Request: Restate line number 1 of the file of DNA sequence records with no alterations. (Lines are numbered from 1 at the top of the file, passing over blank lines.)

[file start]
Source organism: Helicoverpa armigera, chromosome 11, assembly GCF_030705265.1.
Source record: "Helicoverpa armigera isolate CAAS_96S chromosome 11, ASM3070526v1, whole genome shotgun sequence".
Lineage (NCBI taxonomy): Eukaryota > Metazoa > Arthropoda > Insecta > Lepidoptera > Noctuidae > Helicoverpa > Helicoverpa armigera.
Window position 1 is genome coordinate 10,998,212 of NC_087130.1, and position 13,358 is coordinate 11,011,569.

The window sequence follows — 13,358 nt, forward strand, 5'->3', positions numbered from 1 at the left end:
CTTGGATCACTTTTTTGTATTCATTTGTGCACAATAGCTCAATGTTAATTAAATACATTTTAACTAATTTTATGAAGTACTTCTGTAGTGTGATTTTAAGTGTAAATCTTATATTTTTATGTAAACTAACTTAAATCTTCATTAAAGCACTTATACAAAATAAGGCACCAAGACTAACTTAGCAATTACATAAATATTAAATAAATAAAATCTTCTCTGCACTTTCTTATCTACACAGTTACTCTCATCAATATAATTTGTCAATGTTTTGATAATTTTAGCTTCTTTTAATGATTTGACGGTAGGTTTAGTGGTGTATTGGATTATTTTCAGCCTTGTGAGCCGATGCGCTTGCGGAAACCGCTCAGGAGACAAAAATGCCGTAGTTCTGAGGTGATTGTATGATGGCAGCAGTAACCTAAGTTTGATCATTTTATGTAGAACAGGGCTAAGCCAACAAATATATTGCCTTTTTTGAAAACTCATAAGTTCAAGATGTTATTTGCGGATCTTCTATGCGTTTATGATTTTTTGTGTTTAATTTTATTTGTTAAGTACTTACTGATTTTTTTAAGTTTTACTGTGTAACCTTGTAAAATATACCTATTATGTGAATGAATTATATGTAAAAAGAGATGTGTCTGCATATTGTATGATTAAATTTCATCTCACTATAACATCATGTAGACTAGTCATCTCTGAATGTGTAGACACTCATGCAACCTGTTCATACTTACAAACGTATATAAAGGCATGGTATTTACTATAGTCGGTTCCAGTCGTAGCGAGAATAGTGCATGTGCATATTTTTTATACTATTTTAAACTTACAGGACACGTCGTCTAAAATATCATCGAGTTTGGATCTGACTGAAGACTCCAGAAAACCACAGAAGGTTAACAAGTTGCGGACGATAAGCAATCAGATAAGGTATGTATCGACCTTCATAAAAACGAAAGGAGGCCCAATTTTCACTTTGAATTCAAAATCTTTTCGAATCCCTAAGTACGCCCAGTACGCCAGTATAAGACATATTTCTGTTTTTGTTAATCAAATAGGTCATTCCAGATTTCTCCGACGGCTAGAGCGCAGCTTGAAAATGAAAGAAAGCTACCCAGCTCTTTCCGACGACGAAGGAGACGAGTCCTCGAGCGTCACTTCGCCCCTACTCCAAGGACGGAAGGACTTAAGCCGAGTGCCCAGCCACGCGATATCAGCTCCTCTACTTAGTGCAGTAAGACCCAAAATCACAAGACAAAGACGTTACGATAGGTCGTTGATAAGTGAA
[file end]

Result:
Source organism: Helicoverpa armigera, chromosome 11, assembly GCF_030705265.1.